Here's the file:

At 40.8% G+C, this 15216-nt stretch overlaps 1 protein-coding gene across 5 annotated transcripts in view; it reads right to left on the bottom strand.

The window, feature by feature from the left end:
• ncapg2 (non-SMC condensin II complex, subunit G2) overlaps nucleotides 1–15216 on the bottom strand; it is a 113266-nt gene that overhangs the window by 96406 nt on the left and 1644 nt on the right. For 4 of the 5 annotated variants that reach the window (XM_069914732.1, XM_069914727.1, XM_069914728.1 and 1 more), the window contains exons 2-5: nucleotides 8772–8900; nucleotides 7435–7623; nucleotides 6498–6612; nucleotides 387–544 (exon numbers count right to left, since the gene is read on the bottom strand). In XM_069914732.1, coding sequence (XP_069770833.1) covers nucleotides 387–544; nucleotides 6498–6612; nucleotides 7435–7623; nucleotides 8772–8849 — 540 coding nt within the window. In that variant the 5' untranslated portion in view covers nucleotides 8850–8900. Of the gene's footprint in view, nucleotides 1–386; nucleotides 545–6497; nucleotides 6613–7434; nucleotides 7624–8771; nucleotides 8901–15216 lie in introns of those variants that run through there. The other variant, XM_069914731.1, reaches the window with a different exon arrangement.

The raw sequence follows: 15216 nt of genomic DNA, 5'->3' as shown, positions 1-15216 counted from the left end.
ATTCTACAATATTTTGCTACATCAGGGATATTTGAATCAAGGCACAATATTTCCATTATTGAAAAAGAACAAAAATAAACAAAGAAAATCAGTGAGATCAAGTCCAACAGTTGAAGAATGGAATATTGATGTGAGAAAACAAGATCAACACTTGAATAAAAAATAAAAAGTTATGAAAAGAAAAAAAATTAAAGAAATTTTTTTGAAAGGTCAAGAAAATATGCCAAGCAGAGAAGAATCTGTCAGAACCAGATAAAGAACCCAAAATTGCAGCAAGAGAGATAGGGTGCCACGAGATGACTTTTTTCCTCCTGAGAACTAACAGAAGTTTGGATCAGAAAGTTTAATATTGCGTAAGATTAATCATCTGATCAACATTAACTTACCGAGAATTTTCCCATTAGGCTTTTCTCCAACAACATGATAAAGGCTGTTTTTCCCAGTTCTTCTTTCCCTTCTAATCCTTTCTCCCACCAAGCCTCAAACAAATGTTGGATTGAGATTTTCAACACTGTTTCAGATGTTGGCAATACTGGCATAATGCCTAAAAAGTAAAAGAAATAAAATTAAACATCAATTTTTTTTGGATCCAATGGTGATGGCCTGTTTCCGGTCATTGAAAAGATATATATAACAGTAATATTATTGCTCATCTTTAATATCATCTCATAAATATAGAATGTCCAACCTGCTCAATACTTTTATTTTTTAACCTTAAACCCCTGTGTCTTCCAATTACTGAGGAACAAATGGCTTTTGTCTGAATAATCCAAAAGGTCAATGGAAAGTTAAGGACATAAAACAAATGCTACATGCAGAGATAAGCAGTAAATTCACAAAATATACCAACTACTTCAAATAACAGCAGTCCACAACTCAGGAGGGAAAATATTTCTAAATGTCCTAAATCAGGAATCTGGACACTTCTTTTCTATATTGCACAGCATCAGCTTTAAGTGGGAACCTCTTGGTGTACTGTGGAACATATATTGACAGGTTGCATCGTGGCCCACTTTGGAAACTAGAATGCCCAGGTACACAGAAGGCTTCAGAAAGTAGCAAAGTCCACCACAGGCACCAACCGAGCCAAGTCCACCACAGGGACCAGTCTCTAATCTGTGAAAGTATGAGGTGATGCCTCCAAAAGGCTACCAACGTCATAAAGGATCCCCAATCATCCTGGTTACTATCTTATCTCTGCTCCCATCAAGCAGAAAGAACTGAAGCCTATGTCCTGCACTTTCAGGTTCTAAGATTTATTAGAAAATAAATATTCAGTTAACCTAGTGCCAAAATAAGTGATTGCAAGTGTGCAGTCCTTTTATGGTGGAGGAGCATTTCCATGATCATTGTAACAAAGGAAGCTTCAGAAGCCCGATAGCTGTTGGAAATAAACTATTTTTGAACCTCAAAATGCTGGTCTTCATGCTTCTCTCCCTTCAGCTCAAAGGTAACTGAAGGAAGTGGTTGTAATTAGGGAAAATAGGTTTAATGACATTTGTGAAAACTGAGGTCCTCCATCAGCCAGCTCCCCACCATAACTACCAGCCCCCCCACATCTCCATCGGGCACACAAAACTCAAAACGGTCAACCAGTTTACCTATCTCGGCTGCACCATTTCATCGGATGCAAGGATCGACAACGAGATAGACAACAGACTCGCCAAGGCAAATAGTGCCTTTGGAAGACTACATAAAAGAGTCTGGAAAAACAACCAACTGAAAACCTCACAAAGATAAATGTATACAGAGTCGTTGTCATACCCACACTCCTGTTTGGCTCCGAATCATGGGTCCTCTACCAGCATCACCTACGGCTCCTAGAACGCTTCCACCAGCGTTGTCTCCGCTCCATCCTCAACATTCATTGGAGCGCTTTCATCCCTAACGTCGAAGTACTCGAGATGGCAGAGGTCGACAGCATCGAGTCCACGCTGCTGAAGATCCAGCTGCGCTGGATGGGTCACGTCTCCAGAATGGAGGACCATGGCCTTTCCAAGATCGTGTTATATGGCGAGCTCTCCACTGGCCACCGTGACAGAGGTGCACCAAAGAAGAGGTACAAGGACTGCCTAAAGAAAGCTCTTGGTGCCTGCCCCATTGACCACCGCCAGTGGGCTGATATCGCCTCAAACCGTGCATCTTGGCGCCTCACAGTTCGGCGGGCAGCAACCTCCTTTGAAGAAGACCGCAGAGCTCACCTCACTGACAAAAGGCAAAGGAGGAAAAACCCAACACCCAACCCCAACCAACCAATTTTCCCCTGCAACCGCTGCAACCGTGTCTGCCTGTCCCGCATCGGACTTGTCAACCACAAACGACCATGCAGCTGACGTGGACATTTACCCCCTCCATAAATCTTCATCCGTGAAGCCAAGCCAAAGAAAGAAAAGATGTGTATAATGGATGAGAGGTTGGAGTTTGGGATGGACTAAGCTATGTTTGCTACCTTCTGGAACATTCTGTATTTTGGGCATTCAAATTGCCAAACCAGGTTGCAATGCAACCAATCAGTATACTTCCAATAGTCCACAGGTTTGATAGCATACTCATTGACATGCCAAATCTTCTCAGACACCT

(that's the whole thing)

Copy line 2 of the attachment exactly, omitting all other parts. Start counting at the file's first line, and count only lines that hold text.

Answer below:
The window, feature by feature from the left end: